How Trees Talk

Music theater for children

There is a lot going on in the forests that we can’t see:

There is the mother tree, the relatives and the child. But there are also insects and other living things that communicate with each other. "How Trees Talk" tells in a simple way what happens in the forest. Live instrumental music, puppetry and real-time drawings underscore that trees are not dumb, lonely beings. In the forest they have friends and business partners, family members and enemies.

Michaela Bartoňová (visual artist)

Ralf Lücke (puppetier and actor)


Christian Klinkenberg


Franck Hemmerle (drums)

Alisa Klein (trombone)

Vedran Mutić (double bass)

Christian Klinkenberg (piano)

Ecologist Suzanne Simard says trees have a sophisticated and interconnected social network existing underground.

Her 30 years of research in Canadian forests have led to an astounding discovery: trees talk, communicating often and over vast distances. Trees are much more like us humans that you may think. They are extremely social and depend on each other for their survival. Communication is vital, and a massive web of hair-like mushroom roots transmit secret messages between trees, triggering them to share nutrients and water with those in need.

Suzanne grew up in the magnificent forests of British Columbia. She shares how she’d lie down on the forest floor and stare up at the crowns of the giant trees. An accident with her dog who fell into their forest outhouse and had to be dug out, led her to discover the incredible underground root and mycelial network she would later research. When she returned to the study of trees later in life, she learnt how scientists had just discovered in the laboratory, that one pine seedling root could transmit carbon to another pine seedling root.

This insight spurred her on to study real forests to see what happens there. Her idea that trees could share information underground was controversial and many of her colleagues thought she was crazy. Difficulties in securing research funding led her to conduct her own experiments and so she planted 240 birch, fir and cedar trees in a Canadian forest. She hypothesized that the birch and firs would be connected in their own underground web, but not the cedar. Undeterred by bears, she covered the seedlings with plastic bags, filling them with various types of carbon gas. She injected a radioactive gas into the birch, and then a stable carbon dioxide gas into the fir.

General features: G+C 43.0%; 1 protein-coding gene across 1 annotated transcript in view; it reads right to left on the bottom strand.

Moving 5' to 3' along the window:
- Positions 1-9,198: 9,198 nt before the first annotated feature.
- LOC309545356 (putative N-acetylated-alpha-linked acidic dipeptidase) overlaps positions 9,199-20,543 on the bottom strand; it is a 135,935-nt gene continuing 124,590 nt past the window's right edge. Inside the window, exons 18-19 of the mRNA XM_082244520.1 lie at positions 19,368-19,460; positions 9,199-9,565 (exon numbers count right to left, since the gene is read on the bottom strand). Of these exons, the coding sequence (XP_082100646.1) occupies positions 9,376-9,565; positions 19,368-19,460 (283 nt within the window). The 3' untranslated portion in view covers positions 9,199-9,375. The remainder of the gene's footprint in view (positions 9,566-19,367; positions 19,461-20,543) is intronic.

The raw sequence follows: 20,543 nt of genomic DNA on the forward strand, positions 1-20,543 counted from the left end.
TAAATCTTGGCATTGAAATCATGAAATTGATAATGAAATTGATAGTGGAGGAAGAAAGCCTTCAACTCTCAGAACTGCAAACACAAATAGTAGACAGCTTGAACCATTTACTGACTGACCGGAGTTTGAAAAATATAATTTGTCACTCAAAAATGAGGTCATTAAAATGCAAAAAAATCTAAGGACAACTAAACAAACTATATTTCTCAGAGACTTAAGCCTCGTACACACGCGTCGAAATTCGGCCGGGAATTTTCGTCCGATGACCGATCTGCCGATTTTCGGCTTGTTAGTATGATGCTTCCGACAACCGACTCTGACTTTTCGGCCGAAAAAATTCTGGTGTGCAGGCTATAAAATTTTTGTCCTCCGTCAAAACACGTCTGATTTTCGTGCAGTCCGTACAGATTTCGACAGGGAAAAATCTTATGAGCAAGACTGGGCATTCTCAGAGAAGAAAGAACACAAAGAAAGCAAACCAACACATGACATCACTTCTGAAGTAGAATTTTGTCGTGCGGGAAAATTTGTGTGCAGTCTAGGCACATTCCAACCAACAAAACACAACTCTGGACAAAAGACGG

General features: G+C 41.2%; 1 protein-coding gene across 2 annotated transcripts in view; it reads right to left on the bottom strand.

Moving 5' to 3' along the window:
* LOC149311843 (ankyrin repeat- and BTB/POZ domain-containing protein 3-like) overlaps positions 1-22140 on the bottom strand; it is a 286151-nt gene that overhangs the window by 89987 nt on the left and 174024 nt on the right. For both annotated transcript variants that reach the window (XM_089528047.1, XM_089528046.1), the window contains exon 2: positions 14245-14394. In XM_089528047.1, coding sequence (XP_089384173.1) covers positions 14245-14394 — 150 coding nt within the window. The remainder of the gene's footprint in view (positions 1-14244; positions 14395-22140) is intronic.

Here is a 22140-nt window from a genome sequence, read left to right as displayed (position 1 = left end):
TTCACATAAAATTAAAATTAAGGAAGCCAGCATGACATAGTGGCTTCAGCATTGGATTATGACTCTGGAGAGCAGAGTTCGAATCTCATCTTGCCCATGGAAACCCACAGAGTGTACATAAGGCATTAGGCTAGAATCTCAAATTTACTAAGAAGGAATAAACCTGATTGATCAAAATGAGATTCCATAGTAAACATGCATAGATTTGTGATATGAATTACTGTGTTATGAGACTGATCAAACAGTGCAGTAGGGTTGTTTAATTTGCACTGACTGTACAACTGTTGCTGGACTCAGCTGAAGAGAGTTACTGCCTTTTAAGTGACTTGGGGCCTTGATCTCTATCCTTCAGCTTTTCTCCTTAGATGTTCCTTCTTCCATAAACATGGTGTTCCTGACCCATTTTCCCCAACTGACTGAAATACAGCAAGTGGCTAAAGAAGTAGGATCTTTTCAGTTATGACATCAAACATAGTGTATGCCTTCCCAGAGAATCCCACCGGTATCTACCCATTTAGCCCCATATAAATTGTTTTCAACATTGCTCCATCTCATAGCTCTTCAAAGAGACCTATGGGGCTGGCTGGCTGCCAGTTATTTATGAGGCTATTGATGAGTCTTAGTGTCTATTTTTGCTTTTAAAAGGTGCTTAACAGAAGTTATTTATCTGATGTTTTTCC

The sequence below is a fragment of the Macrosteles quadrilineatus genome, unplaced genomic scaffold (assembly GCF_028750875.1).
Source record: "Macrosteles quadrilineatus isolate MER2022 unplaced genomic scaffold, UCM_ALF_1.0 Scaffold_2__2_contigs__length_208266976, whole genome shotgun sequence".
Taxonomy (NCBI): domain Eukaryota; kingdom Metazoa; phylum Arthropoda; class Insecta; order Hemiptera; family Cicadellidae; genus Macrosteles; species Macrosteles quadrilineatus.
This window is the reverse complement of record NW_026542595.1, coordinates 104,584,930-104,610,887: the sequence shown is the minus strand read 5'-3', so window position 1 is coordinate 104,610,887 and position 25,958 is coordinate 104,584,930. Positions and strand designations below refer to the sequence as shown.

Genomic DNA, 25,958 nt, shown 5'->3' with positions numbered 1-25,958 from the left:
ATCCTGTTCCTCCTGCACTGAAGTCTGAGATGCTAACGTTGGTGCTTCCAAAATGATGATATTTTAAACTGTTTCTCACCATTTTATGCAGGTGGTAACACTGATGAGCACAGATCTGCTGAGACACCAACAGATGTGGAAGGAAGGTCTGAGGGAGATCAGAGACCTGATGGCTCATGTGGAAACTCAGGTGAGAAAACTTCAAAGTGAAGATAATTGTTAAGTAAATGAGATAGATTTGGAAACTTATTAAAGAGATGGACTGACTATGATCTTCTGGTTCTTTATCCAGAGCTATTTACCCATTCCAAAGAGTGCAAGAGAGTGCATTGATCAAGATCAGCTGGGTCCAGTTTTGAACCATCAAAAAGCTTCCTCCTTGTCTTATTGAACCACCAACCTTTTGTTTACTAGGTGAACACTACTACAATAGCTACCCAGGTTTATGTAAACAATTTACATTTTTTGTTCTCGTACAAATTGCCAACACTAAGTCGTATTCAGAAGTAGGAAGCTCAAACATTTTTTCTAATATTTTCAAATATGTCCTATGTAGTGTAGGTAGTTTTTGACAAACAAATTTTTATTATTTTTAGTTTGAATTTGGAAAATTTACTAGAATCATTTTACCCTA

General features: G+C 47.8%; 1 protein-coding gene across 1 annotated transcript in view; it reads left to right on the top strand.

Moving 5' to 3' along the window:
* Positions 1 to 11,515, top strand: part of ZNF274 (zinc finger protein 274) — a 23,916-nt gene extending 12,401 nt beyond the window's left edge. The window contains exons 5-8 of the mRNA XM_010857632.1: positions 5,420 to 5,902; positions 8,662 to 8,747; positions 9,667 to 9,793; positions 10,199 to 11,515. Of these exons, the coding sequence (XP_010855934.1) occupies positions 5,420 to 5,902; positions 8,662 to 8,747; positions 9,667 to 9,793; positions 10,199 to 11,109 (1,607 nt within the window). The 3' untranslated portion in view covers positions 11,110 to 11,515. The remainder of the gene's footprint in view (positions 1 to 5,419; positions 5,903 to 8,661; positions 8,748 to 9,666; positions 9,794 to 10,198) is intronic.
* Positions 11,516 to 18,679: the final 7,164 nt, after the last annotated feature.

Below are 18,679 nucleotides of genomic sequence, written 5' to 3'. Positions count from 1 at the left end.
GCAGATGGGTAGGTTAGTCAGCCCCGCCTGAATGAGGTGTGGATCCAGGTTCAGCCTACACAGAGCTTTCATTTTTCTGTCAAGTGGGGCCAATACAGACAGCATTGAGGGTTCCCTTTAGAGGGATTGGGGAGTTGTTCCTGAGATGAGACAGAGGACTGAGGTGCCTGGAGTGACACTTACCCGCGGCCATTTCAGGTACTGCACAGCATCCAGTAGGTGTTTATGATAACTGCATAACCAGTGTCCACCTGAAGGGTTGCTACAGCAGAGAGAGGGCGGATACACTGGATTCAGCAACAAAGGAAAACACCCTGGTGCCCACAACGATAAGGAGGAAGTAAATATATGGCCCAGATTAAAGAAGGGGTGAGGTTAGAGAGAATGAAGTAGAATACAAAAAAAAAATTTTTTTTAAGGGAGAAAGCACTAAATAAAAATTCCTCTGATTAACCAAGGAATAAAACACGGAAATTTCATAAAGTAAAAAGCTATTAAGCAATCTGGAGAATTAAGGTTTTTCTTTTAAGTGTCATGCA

When she ran a Geiger counter over the trees, she discovered silence from the cedar, and a loud sound of communication between the fir and birch trees who were sharing carbon with each other. She discovered birch sent carbon to fir, especially when it was shaded. Later the opposite happened, when the birch was leafless in the winter, the fir sent over more carbon. Science had always believed that trees competed with each other for carbon, sunlight, water and nutrients.

Simard’s groundbreaking work showed that trees are interdependent and cooperative, in fact they are immersed in deep relationships with each other...